Leap of Faith



Nothing is more alluring to enterprises than being able to tone down their
communication link to one, from the existing two-data networks and traditional
telephone lines. VoIP allows one to route voice over an existing data network,
thus helping bypass PSTN toll charges, and bringing down calling costs, along
with other benefits. Although everyone is aware of VoIP, there is still lack of
clarity and understanding of the technology. This was apparent even in the
survey carried out by IDC in which companies stated ‘not legal’ as a reason
for not using the technology before de-regulation. Most corporates assumed that
VoIP was not permitted, although all along VoIP in a closed user group (CUG) was
legal.

In India, we will not see a complete migration to a single network because of
the ongoing regulation, barring calls from IP telephones or soft phones to
terminate on a PSTN in India from anywhere inland or overseas.

So what draws it?
So far, around 10% of Indian enterprises are already using VoIP for internal
connect between their branches and overseas offices. Shorter RoI and lowered
costs from using a single network, rate high among the reasons for having
implemented it. IDC has shown that the strongest motivator for using VoIP among
corporates is cost effectiveness, vis-à-vis other conventional modes of
communication.

The report shows that while more than half of the top corporates in the US
are not even considering implementing VoIP in their organization, 43% of Indian
corporates are considering it in the near future. One of the reasons for lower
adoption levels in the US and European countries could be because of low cost
toll structure of their PSTN networks.

New opportunities
"As the technology has only begun to be understood and people have
started considering it presents a huge opportunity to both carriers and solution
providers," says Parijat Chakravarty, Manager, IDC. Among service
providers, Satyam enjoys the largest mind share among those considering
implementing VoIP in the near future, while a third of them are yet to decide on
a particular company.

Though Indian companies are showing a high degree of similarity with advanced
countries like the US as far as adopting a technology is concerned, there seems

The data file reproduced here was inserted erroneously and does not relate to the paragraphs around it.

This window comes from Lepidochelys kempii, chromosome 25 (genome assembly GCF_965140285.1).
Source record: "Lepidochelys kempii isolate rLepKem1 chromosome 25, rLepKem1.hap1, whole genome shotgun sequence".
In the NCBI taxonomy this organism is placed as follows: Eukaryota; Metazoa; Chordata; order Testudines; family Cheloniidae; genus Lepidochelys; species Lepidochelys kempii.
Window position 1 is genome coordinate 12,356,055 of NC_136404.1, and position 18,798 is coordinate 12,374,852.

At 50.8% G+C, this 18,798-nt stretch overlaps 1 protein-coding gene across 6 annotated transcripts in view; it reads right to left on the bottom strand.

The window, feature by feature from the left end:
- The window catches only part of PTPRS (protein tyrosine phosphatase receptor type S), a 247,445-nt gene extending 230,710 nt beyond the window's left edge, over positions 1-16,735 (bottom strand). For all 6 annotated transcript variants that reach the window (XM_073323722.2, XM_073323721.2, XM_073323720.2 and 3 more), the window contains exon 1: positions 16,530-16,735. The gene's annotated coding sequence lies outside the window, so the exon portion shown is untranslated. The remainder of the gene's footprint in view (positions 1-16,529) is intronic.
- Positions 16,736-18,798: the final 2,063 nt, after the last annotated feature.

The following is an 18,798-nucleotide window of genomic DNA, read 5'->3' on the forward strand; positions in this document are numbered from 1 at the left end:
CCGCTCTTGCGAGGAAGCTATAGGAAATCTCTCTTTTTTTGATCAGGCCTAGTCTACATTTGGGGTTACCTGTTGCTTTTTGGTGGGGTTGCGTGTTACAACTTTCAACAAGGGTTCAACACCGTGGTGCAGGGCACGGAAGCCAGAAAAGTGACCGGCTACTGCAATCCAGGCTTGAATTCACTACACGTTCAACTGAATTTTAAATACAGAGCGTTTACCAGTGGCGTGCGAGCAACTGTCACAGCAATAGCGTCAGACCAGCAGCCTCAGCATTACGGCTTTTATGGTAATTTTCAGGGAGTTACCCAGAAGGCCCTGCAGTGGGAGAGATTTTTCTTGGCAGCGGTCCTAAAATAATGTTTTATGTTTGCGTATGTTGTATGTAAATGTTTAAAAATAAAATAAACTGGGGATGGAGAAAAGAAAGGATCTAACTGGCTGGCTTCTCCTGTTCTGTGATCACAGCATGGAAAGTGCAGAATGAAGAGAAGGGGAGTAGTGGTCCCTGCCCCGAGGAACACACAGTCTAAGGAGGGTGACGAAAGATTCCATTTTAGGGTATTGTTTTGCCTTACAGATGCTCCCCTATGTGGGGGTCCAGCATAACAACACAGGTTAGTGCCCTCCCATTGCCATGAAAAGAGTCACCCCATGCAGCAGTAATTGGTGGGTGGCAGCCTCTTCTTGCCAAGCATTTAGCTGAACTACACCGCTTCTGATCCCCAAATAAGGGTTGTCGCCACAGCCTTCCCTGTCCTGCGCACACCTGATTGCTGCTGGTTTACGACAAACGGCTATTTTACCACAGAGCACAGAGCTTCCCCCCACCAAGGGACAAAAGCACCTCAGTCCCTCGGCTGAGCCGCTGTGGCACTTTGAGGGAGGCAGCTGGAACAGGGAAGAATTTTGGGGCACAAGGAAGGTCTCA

to be one aspect where the difference comes. While two third of the larger
corporates in the US are not interested in outsourcing VoIP services, more than
90% of their Indian counterparts are ready to go in for outsourcing. Apparently
users have become more cautious on the cost effectiveness of any new adoption
and this could be one of the reasons for outsourcing. "The difference is
predominantly an after affect of the slowdown, which led companies to outsource
most of their operations and manage their bottom line. This study also reveals
the change in the Indian psyche which had been largely traditional," says
Parijat.

According to the report, the overall market is huge and there is an early
mover advantage here. Those that are not considering VoIP as yet, which
constitutes 55% of those surveyed, state ‘costs of implementation’ as their
strongest barrier. IDC estimates the market size for the year 2002-03 in India,
to be as large as Rs 684 crore. The opportunity is thrown open to both solution
providers like Cisco, Vocaltech, and Multitech and ISPs like Satyam and
Net4India. Satyam already occupies a 40% mind share among those considering
implementing VoIP, while the other ISP players occupy 7% each.

So given the conditions we will soon be subjected to another battle among the
players in this front. If mindsets prevail then maybe the revolution will take
longer to succeed. But as of now the bird seems poised for flight!

Radhika Bhuyan In New Delhi

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